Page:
References

Tomlinson, C.A. and Moon, T.R., 2013. Assessment and student success in a differentiated classroom. ASCD. (University Library catalogue entry)

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LEADS Support for Your Scholarship

As someone with very little experience in research or scholarship, is there any way in which LEADS would support me to actually carry out my proposed scholarship project? I don’t feel like I have enough experience to do it alone.

Answer by Dr Michael McEwanDr Janis Davidson, Dr Matthew Williamson, and Sarah Honeychurch (former Good Practice Adviser)

Michael: This is a very good question! In one sense, it depends on how you intend to carry out your project. For example, if you apply for LTDF (Learning & Teaching Development Fund) funding for a SoTL-like (Scholarship of Teaching and Learning) project then you will have access to a member of LEADS staff for advice on developing your proposal. If your bid is successful, you will also have access to a named LEADS colleague for support in your project. If, however, you develop SoTL-type project out with the LTDF call then your access to LEADS staff isn't so automated. Support would normally be available through our network of College Contacts, which ensures that at least one member of LEADS staff is a point of contact for each of the 4 Colleges, but you would need to approach that person and discuss the level of support.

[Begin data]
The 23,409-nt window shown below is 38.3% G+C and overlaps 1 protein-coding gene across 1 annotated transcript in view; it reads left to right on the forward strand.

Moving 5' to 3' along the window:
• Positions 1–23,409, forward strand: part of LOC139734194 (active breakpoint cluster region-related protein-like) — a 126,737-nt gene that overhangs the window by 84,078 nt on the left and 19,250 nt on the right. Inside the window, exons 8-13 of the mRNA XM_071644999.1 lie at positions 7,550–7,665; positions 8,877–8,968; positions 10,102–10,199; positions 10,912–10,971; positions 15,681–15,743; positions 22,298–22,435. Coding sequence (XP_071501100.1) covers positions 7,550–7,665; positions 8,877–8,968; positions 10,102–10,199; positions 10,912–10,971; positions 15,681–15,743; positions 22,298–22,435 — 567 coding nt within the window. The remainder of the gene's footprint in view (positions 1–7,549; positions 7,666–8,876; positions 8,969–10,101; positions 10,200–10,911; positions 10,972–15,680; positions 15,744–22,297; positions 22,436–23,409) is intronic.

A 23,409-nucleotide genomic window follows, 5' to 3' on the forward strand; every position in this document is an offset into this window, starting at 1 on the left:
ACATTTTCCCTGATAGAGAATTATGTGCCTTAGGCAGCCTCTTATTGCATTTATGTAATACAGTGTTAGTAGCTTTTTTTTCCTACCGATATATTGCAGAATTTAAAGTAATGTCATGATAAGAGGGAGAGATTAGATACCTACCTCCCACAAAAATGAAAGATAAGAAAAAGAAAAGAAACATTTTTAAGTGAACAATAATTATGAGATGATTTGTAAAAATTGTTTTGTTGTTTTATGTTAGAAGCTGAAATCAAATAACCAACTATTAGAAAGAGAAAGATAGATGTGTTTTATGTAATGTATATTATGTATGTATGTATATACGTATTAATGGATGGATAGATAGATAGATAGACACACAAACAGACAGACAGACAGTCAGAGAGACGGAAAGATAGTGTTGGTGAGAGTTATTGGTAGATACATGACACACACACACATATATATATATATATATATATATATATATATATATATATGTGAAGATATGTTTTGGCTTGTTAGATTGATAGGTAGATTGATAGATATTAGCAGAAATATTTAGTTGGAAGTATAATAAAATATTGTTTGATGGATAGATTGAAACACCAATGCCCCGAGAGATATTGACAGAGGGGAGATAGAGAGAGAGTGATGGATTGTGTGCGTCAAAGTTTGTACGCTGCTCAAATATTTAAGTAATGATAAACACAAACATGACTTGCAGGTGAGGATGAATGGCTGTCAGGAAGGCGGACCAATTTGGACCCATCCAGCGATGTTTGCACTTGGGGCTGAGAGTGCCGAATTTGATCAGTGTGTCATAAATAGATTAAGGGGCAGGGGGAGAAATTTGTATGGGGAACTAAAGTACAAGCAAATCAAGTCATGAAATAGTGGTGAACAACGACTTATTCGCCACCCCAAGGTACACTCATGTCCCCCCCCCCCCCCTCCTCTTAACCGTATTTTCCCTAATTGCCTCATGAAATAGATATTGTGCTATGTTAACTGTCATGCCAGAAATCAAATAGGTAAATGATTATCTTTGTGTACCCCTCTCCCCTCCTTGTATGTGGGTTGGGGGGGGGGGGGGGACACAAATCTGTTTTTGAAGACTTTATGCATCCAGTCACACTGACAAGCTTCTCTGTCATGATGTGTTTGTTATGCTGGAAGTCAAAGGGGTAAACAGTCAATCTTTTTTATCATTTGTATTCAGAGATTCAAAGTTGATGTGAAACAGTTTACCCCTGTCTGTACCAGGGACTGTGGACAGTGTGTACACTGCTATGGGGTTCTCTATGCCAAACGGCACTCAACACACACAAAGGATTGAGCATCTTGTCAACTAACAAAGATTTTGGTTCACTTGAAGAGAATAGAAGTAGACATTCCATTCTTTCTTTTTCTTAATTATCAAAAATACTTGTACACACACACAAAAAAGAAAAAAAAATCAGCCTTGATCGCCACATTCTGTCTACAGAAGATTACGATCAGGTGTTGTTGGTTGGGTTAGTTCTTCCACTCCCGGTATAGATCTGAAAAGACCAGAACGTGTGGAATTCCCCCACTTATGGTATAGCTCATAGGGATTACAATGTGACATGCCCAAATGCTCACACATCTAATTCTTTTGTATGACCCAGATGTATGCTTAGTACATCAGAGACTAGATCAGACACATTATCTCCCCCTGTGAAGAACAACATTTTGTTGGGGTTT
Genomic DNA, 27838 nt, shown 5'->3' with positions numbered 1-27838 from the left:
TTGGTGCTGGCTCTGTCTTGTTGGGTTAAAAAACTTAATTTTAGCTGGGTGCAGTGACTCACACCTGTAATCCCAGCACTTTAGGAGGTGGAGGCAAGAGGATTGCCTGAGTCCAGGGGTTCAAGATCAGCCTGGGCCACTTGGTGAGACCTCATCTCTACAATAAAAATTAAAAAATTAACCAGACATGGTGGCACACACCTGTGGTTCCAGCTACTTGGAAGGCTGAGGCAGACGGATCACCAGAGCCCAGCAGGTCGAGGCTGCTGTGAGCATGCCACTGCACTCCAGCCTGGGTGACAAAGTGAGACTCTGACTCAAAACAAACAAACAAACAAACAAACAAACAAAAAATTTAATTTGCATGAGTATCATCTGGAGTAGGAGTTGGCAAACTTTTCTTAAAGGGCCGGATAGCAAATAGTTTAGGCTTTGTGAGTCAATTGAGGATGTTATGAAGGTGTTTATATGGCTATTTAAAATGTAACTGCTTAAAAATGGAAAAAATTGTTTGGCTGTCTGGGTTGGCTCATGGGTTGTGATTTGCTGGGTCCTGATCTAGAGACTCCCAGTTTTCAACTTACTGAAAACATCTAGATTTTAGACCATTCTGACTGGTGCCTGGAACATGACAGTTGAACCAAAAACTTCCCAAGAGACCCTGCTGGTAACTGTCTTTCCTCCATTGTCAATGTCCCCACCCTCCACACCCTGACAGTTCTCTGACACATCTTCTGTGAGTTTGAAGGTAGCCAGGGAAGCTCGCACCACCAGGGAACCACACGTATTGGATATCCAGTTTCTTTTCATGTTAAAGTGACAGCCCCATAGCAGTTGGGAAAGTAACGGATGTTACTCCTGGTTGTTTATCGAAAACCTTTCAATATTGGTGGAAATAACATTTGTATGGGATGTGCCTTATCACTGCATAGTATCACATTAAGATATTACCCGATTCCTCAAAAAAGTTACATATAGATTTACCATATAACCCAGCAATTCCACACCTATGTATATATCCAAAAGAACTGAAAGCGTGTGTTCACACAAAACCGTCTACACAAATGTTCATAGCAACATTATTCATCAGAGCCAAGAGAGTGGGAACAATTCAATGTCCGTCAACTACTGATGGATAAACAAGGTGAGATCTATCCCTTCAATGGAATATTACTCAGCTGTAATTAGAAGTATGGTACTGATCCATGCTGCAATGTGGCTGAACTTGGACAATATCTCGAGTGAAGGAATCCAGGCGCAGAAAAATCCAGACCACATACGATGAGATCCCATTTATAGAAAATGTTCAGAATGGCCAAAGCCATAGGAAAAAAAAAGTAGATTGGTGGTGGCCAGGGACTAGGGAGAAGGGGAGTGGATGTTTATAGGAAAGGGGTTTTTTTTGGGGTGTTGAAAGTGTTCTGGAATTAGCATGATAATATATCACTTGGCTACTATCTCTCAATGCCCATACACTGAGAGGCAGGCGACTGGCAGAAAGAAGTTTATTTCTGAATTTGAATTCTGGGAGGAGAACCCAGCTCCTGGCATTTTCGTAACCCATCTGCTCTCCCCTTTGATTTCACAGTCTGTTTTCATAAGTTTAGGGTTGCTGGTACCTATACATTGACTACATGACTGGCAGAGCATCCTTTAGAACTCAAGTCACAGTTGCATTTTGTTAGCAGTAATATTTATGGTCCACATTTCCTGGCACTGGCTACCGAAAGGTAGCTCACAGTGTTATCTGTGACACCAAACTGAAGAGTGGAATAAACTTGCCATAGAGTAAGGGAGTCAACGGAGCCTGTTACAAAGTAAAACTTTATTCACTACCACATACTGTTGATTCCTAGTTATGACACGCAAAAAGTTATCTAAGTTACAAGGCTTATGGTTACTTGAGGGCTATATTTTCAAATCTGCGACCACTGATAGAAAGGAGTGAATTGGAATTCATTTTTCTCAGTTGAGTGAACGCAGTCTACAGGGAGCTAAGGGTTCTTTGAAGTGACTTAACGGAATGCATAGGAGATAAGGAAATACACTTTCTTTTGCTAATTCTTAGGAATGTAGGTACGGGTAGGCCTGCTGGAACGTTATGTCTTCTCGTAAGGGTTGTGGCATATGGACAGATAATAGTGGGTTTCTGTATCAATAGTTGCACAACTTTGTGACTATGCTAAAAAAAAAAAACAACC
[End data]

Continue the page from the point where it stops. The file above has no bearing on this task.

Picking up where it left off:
Matthew: It may well be that someone other than your College Contact could support you, or that LEADS may be able to link you up with someone else in the University who is working in a similar area or who is looking for mutual support.  

Janis: In any case, a LEADS contact could act as a critical friend or in some other support role during the lifecycle of the project. This may involve direct support in implementing a project or may involve assistance with ethics applications, or review of draft funding bids.

Michael: From session 2018/19 onwards, we do hope to have additional support avaiable for people who are studying PGCAP courses (either as part of a PGCAP or as CPD). We will be developing a 'follow-on' course from our current SoTL module with the aim of ensuring additional support for participants on this course. Currently, students on our 'SoTL' course develop a SoTL proposal for their summative assessment, but there is no requirement to implement the proposed project as part of this course. The new 'follow-on' course will essentially be a project course whereby student will be supported, through a supervisory model with peer support also, to implement their project and, hopefully, aim for dissemination of their project outputs through an appropriate route. So, in answer to the original question: yes, support is available!